Effective monitoring oversees and bolsters security measures such as encryption and strong authentication by continuously ensuring those measures are active and functional.

At the same time, the capability to verify the presence and activity of all security measures is essential to demonstrating POPIA compliance in the eyes of regulators, if and when an incident occurs. Internal auditing and reporting solutions must be in place to validate security strategies and present detailed proof of regulatory compliance – complete with historical forensic data as required under Section 19 of POPIA. Businesses that practice effective device and data security (and can prove it!) can most often avoid punishing regulatory actions.

5) Perform regular data backups

Even aside from the security benefits, implementing data backup systems that regularly and automatically back up your data to offsite locations is a best practice, providing support for both productivity and work continuity. In unfortunate cases where ransomware is able to take hold of data and systems and attackers are making demands, a safe data backup also gives you a get-out-of-jail-free card.

6) Utilise anti-virus and anti-malware solutions

Malicious software can steal data, damage systems and grant attackers access to critical internal applications. Support any data protection strategy with trusted anti-virus and anti-malware software, and ensure these solutions are present and active on every device that must be secured.

7) Maintain awareness and vigilance

Remember that ignorance is no excuse in the eyes of POPIA regulators. This makes it imperative to remain knowledgeable about all variables that represent device and data security risks to your business. This includes all security updates, policies, active scams, critical OS and application bugs, and anything else that threatens your customers’ personal data and your POPIA compliance.

Leverage employee training to instil this same awareness and caution across your business. Design policies to ensure that any requests for personal data, security credentials, or monetary transfers require signoff from multiple individuals in order to thwart deceptive spearphishing or similar attacks. Leverage tools that provide automatic device recognition and device inventory management to simplify effective device security oversight.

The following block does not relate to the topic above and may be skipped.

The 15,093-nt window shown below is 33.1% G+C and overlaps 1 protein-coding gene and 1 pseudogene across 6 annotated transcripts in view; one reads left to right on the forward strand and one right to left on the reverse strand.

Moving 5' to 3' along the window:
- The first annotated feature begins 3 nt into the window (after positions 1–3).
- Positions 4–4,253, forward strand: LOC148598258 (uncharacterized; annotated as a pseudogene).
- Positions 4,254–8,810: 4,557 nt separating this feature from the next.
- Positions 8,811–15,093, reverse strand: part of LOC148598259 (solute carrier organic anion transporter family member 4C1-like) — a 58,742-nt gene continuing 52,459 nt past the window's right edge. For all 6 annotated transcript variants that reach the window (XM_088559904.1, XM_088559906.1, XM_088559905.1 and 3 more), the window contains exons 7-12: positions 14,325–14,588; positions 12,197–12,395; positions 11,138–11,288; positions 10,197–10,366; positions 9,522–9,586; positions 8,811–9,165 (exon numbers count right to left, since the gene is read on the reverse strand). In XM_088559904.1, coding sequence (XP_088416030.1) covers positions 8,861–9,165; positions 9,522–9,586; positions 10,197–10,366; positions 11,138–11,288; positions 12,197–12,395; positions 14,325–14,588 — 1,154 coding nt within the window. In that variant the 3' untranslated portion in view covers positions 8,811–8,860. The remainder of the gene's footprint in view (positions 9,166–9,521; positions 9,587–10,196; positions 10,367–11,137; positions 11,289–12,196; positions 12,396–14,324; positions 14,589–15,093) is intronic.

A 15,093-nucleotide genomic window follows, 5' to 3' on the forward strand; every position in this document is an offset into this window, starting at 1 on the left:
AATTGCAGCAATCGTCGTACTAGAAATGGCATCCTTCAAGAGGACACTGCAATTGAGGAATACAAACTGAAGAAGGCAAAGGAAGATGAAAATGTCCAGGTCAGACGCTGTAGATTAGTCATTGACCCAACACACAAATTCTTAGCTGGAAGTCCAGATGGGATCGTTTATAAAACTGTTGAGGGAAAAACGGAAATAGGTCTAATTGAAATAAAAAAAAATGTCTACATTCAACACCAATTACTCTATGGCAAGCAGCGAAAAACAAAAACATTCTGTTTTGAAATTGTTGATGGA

Businesses now have under a year to make sure their data and device security measures are up to POPIA compliance standards. If your business isn’t yet prepared for POPIA, don’t hesitate – the sooner you begin to introduce and fine-tune your security strategy and tools, the safer your business and the personal data you work with will be.

Amit Parbhucharan

IMEA and Mauritius GM at Beachhead Solutions.

Amit Parbhucharan is the IMEA and Mauritius GM at Beachhead Solutions, a company that designs cloud-managed mobile device security tools. Parbhucharan was formerly the southern Africa manager and practice lead for HP’s Information Management and Governance software portfolio, and joined HP through the acquisition of Autonomy. Prior to the acquisition, Parbhucharan was country manager for Autonomy’s backup technologies, working with business partners and associates on the continent to provide the company’s range of data protection, archiving and data discovery solutions to a broad spectrum of industries. He has been in the IT sector for over a decade, and specialised in data storage and data backup systems in the late 1990s. During his tenure with Autonomy and Hewlett-Packard, he played an active role in helping organisations solve their information governance challenges. This included data protection and recovery, data archiving, unstructured and structured data management, records management, enterprise content management, process workflow automation and legacy data clean-up initiatives. Parbhucharan currently serves as chairman for the Gandhi Walk Committee, an annual charity and family event in Johannesburg, and is also a member of the Information Security Group of Africa.